Lucy said...

Brings back to memory the show from Everybody Loves Raymond...Robert fell in love with a girl who eats flys and he finds out she keeps frogs all over her house. Me thinks they are........taking over the planet. Wooo...oooo.

Sorry. Been out and about all day. A tired mind is a dangerous mind. :)

D.C. Confidential said...

Lucy: I think I missed that episode. Poor Robert! (I liked his character so much better than Raymond's.) No flies or frogs here, but maybe I should get a few to help me with the mosquito problem we have every summer...

Dusty Lens said...

Kermit! It ain't easy being green. Quite an interesting exhibit. So fdifferent than our nartive frogs and toads. Wow, another thing learned about the frog and toad debate. Always fun to learn something new!

D.C. Confidential said...

DL: I confess: I didn't take as many pictures of the American species of frog and toad. I'm going back on Friday, though, with tripod in hand and I'll be sure to snap a few of the variety that are more indigenous to our country.

Bobbie said...

Oh you lucky, lucky woman. To be so close to all these wonderful things to see. I love these frogs and enjoyed your "exhibit" very much. I love frogs, toads (frogs, and frogs!

D.C. Confidential said...

Bobbie: As much as I don't like working in Washington, D.C., I do love living here for all of the "stuff" there is to do in terms of museums and the arts and exhibits like this one. It's a lot of fun and I sometimes take it for granted.

The Artful Eye said...

I love frogs! Last really great frog exhibit I saw was in Chicago at the Shedd Aquarium and I'm surrounding by frogs at home. Who knows?! Maybe I'll make it to D.C. in the spring.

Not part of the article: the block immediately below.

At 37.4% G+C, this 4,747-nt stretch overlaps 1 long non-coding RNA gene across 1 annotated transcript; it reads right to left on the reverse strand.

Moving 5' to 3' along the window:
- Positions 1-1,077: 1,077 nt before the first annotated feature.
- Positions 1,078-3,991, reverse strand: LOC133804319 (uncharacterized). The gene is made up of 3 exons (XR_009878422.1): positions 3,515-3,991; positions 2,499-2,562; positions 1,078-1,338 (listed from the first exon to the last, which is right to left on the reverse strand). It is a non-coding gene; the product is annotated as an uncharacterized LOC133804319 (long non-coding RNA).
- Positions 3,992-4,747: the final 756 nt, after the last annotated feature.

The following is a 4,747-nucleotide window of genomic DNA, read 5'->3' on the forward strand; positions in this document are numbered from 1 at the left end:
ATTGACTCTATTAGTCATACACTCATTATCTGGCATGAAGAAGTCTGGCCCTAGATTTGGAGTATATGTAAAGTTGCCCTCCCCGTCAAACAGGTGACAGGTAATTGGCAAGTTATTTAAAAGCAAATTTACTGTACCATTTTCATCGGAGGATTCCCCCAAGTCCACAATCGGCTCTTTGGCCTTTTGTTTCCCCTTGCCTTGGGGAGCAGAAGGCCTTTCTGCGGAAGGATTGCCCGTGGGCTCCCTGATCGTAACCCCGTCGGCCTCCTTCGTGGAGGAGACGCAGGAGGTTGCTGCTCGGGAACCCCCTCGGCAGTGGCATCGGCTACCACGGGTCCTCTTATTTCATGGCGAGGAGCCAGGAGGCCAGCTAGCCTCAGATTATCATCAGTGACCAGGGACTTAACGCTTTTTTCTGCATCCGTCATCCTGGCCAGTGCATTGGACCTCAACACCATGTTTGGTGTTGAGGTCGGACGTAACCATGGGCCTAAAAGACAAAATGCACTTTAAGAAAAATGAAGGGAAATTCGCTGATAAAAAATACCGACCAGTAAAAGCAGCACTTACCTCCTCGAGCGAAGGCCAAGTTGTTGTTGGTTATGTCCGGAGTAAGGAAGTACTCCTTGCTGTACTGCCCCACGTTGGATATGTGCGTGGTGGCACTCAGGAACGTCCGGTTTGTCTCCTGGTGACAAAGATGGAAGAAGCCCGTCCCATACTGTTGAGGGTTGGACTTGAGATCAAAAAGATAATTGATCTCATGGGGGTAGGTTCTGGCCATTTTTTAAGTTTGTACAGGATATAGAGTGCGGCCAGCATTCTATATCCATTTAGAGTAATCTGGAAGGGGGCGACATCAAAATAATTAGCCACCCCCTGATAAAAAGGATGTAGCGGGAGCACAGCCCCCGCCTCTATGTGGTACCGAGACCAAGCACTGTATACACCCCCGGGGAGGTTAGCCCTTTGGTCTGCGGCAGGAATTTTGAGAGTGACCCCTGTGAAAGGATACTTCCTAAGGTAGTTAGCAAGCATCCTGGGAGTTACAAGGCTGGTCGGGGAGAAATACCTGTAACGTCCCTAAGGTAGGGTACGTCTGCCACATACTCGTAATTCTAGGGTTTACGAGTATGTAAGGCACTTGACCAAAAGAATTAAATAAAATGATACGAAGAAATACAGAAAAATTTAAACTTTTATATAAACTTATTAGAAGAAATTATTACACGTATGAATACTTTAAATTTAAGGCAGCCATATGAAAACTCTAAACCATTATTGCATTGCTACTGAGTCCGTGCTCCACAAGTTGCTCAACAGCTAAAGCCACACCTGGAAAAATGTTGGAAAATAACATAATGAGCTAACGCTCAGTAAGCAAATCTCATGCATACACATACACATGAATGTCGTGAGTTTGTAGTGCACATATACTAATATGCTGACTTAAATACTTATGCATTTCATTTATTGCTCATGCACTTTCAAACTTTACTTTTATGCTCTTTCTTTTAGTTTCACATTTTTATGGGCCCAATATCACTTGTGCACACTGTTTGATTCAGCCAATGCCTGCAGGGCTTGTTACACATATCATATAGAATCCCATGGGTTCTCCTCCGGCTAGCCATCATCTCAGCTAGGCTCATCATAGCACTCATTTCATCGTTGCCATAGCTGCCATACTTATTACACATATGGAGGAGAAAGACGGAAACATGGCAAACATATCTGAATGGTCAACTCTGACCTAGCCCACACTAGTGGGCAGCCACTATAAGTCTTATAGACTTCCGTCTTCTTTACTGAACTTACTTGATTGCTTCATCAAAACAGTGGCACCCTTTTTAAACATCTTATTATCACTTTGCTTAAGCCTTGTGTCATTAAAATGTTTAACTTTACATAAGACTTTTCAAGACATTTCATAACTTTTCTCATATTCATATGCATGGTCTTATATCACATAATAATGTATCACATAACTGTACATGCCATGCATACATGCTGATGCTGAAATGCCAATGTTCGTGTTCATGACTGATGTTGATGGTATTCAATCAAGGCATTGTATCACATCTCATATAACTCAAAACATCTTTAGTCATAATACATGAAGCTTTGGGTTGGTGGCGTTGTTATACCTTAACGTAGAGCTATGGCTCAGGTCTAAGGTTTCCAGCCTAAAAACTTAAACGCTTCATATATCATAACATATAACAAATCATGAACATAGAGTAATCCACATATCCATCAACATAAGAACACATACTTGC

g_mirage said...

How come photos are allowed? =D That type of frog (1st photo) is a joy to capture, it seems to know how to pose...see a ballerina frog
. Hope I get to see a disply like those.

D.C. Confidential said...

AE: The exhibit is at the Nat'l Gee until May 11! I've been to Chicago several times, but have never been to the Shedd. I'm going to have to remedy that the next time I'm in that great city!


Gee: There were restrictions on strollers in the exhibit space, but not on photography! That ballerina frog was very cool! Thank you for sharing.

Lisa Sarsfield said...

I think frogs are adorable! I have one pet frog, had 3 but this one ate the other 2...had 5 tadpoles but the biggest tadpole ate the weaker 2. Nature can be beautiful but cruel too...survival of the fitest. My frogs' hard to photograph due to the perspex tank..you did well with your photos!

D.C. Confidential said...

Lisa: If I could have a terrarium of dart poison frogs, I think I would. Or Golden Mantellas. They're just such interesting little creatures.

My sister had fish that spawned and had more fish. It was fascinating to watch the parental fish protect their spawn from the other fish in the tank. No doubt, a few of them ended up as dinner for the other fish. Survival of the fittest is right!

Arlene said...

You are so lucky to live in DC! I've been hearing about these frogs from everyone and I'm so jealous you get to see them! Wish they'd stick around until May '09!

D.C. Confidential said...

Arlene: It's one of the few perks that makes this town bearable! I wish the frogs were going to be here through next year, too. It would be such a fun exhibit for all the little kids to see. I think the National Zoo has an exotic/tropical frog exhibit. I'll look into it. That might be a possibility for next year's family reunion.